When considering which cloud-based accounting system to invest in, think about how your business is likely to grow in the future, as the software you choose will need to expand with you. The last thing your business needs is the disruption of moving to a new accounts system when new, more advanced features are needed. Try and build into your initial purchase a level of future proofing where possible.
One of the main areas of concern when business owners begin to consider cloud accounting is security. The cloud has been labelled as an insecure environment, but this isn’t the case if sensible precautions are taken to ensure financial data is protected with robust security measures. The cloud isn’t inherently any more insecure than an accounting system installed on a desktop computer, but when choosing a vendor ensure their services have SAS 70 Part II/SSAE 16/ISAE 3402 and ISO 27001 certification.
Cloud-based software’s main benefit is that it allows business owners to work on their companies, instead of spending their time performing repetitiveand time consuming tasks.
“I split my time between the UK and Spain and I simply wouldn’t be able to run my business without cloud-based tools,” Xavier Colomes, web analytics and CRO consultant at Conversion Garden, a digital marketing consultancy, says. “They underpin the vital processes that make my business work.
“I use an online time tracking system for project management and I store my business critical files in Google Drive and Dropbox. I also use cloud-based accounting software QuickBooks Online, which allows me to access my invoices and estimates instantly, gives clear visibility of cash flow status and what I can do to improve it and also helps me collaborate with my accountant.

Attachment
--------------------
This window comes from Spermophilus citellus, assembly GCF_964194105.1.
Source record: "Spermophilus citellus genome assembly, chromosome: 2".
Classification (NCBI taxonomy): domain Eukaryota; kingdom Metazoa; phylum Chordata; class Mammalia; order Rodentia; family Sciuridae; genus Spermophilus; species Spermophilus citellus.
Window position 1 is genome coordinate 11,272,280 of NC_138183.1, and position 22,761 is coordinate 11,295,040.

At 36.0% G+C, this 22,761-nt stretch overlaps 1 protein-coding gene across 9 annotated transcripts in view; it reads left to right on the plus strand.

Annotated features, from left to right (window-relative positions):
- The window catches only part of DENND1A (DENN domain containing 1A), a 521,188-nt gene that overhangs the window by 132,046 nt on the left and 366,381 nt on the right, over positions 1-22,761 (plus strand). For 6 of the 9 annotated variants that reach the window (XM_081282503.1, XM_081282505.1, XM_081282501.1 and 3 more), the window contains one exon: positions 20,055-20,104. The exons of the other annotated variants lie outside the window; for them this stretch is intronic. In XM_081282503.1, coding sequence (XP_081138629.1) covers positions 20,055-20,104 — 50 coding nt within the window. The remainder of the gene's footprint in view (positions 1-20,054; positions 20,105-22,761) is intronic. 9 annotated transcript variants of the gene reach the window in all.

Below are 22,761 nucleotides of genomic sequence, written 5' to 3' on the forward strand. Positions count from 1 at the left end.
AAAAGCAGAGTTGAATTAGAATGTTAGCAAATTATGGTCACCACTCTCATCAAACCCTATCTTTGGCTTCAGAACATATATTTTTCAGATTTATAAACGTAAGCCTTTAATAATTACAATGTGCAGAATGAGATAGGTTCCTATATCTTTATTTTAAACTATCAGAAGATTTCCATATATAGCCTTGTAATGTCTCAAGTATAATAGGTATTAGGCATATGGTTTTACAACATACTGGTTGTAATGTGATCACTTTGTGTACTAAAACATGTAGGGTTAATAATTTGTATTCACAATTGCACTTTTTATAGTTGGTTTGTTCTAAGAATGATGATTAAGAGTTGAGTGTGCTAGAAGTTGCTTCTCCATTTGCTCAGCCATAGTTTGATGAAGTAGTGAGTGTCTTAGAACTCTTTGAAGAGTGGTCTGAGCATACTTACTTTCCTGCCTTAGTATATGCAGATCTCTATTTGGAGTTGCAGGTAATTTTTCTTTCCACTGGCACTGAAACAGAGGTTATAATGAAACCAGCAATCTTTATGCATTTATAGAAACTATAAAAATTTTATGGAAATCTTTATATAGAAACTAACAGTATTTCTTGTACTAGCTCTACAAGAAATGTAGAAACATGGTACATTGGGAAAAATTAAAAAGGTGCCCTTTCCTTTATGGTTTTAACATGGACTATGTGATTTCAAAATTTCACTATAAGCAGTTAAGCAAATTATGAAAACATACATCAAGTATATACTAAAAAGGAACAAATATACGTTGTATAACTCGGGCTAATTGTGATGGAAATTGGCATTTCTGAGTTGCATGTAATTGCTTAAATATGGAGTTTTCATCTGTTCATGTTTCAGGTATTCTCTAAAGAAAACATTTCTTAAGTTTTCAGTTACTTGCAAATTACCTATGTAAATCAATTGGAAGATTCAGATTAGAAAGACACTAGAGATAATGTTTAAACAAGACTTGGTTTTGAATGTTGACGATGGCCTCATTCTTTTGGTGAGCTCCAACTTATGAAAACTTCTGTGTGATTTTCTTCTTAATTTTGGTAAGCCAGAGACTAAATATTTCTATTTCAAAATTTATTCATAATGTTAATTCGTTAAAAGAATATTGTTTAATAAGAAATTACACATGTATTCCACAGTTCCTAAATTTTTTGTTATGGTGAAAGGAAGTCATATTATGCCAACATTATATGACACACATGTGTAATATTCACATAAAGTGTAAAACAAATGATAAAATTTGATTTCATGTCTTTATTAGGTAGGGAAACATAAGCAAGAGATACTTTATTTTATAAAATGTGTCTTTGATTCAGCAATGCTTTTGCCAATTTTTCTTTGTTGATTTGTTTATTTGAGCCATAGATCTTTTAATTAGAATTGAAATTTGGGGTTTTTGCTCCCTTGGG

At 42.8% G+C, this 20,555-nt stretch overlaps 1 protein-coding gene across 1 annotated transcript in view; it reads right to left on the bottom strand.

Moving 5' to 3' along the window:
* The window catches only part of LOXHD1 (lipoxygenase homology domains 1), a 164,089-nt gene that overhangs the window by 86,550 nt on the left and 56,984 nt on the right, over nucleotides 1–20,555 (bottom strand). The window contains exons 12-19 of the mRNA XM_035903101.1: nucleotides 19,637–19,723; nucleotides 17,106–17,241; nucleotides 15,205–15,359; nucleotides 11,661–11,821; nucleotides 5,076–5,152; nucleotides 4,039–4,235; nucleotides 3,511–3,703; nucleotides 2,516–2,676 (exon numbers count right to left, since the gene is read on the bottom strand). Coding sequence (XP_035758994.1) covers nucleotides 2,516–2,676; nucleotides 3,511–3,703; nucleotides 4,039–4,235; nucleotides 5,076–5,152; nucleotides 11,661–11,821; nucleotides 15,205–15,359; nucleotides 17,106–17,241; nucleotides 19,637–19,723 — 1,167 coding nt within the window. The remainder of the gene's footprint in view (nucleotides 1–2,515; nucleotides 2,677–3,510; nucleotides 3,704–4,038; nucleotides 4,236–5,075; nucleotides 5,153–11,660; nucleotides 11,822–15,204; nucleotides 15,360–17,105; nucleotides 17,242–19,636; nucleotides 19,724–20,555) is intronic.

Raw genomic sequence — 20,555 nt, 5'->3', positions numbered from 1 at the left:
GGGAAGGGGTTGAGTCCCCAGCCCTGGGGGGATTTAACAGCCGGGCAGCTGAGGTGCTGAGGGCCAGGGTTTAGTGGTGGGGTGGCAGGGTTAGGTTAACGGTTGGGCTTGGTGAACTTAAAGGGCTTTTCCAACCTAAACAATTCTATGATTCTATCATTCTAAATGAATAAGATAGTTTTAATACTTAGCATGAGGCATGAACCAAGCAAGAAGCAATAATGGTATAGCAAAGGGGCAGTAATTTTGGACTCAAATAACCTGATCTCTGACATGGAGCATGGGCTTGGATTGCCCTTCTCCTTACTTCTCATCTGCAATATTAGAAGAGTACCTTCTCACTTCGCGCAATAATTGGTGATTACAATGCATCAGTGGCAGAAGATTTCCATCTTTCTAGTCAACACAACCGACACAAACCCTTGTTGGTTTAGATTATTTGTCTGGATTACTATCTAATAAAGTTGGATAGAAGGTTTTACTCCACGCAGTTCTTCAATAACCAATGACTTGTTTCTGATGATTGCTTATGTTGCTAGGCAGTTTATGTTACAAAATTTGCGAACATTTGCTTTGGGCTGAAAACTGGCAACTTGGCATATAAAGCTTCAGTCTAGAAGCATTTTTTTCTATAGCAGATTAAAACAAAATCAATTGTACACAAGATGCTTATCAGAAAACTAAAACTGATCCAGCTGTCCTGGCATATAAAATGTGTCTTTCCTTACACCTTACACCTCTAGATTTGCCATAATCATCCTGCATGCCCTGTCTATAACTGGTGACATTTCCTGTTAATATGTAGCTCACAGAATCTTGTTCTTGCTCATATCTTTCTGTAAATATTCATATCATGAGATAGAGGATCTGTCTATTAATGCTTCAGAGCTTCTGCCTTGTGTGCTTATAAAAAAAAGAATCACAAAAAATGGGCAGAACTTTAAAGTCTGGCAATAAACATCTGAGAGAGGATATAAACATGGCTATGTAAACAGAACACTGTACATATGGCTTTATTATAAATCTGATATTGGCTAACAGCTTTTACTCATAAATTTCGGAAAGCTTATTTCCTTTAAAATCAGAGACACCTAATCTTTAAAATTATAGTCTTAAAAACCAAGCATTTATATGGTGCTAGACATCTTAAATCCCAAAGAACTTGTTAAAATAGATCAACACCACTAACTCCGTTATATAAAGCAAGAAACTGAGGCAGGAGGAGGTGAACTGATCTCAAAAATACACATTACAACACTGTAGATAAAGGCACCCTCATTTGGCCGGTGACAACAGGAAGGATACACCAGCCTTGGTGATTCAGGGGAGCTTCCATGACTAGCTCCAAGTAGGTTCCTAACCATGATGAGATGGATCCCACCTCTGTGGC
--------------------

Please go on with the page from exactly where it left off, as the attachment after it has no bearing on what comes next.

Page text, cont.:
“There are pragmatic benefits too. My laptop is basically the portal to my business, but if I lost it or it was stolen my revenue and client relations wouldn’t be in jeopardy because they have zero reliance on hardware. This is especially important for a micro business, when just one customer service slip up can damage your reputation. Also, because all good cloud technology is mobile optimised, if I’m travelling and run out of battery power I can still access my online documents using my mobile.”
Your decision when to move to a cloud-based accounting platform could be driven by a number of factors. Perhaps your existing accounting system is showing its age and needs upgrading. This is the perfect opportunity to embrace cloud services.
Or you may use the cloud in other areas of your enterprise and want to leverage it across your accounting function. And increasingly, accountancy practices are offering cloud-based services that come with smartphone and tablet apps, enhancing the relationship they have with their clients.
Making the move
Chris Gilchrist says: “When I think of the headaches of using a traditional accountant, I wish we’d made the move much sooner. We no longer rely on anyone to get VAT returns in on time, compile reports and lists of debtors, query profits before dividend payouts or go back and forward just to get invoices created or changed. We’ll never go back.”
All accounting applications basically offer the same set of services - they allow you to track your income and expenditure to ensure your company remains solvent and can meet its tax liabilities.
Good accounting applications are also a business tool that should enable your company to run tests that will assess whether new staff or other investments can be afforded. These simple features can, however, become vastly more useful when they are in the cloud. MM